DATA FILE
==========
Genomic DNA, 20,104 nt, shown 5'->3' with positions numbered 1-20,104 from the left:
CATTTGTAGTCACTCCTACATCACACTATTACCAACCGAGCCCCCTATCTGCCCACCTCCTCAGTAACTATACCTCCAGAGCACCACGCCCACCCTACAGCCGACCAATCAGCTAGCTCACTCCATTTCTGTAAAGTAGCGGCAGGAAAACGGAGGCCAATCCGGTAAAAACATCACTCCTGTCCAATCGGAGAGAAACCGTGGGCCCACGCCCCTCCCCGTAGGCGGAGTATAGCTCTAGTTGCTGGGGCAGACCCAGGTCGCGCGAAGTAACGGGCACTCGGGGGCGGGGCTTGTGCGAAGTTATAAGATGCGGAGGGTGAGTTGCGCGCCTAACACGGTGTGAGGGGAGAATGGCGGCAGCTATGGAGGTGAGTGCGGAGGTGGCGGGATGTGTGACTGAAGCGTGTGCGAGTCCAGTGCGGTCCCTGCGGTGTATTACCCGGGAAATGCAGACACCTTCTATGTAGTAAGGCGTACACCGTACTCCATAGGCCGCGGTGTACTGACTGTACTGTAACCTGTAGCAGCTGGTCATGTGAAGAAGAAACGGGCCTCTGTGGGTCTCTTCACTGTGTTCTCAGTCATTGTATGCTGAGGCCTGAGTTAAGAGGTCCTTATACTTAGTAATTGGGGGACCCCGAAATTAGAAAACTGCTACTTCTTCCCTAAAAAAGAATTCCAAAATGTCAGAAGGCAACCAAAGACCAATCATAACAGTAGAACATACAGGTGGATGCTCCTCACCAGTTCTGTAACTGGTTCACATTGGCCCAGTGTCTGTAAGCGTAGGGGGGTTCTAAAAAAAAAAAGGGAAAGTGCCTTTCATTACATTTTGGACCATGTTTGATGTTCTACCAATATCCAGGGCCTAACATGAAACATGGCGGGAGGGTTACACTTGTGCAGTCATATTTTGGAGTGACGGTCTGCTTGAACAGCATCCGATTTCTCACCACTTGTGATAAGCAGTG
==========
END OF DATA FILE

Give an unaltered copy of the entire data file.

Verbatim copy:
Genomic DNA, 20,104 nt, shown 5'->3' with positions numbered 1-20,104 from the left:
CATTTGTAGTCACTCCTACATCACACTATTACCAACCGAGCCCCCTATCTGCCCACCTCCTCAGTAACTATACCTCCAGAGCACCACGCCCACCCTACAGCCGACCAATCAGCTAGCTCACTCCATTTCTGTAAAGTAGCGGCAGGAAAACGGAGGCCAATCCGGTAAAAACATCACTCCTGTCCAATCGGAGAGAAACCGTGGGCCCACGCCCCTCCCCGTAGGCGGAGTATAGCTCTAGTTGCTGGGGCAGACCCAGGTCGCGCGAAGTAACGGGCACTCGGGGGCGGGGCTTGTGCGAAGTTATAAGATGCGGAGGGTGAGTTGCGCGCCTAACACGGTGTGAGGGGAGAATGGCGGCAGCTATGGAGGTGAGTGCGGAGGTGGCGGGATGTGTGACTGAAGCGTGTGCGAGTCCAGTGCGGTCCCTGCGGTGTATTACCCGGGAAATGCAGACACCTTCTATGTAGTAAGGCGTACACCGTACTCCATAGGCCGCGGTGTACTGACTGTACTGTAACCTGTAGCAGCTGGTCATGTGAAGAAGAAACGGGCCTCTGTGGGTCTCTTCACTGTGTTCTCAGTCATTGTATGCTGAGGCCTGAGTTAAGAGGTCCTTATACTTAGTAATTGGGGGACCCCGAAATTAGAAAACTGCTACTTCTTCCCTAAAAAAGAATTCCAAAATGTCAGAAGGCAACCAAAGACCAATCATAACAGTAGAACATACAGGTGGATGCTCCTCACCAGTTCTGTAACTGGTTCACATTGGCCCAGTGTCTGTAAGCGTAGGGGGGTTCTAAAAAAAAAAAGGGAAAGTGCCTTTCATTACATTTTGGACCATGTTTGATGTTCTACCAATATCCAGGGCCTAACATGAAACATGGCGGGAGGGTTACACTTGTGCAGTCATATTTTGGAGTGACGGTCTGCTTGAACAGCATCCGATTTCTCACCACTTGTGATAAGCAGTG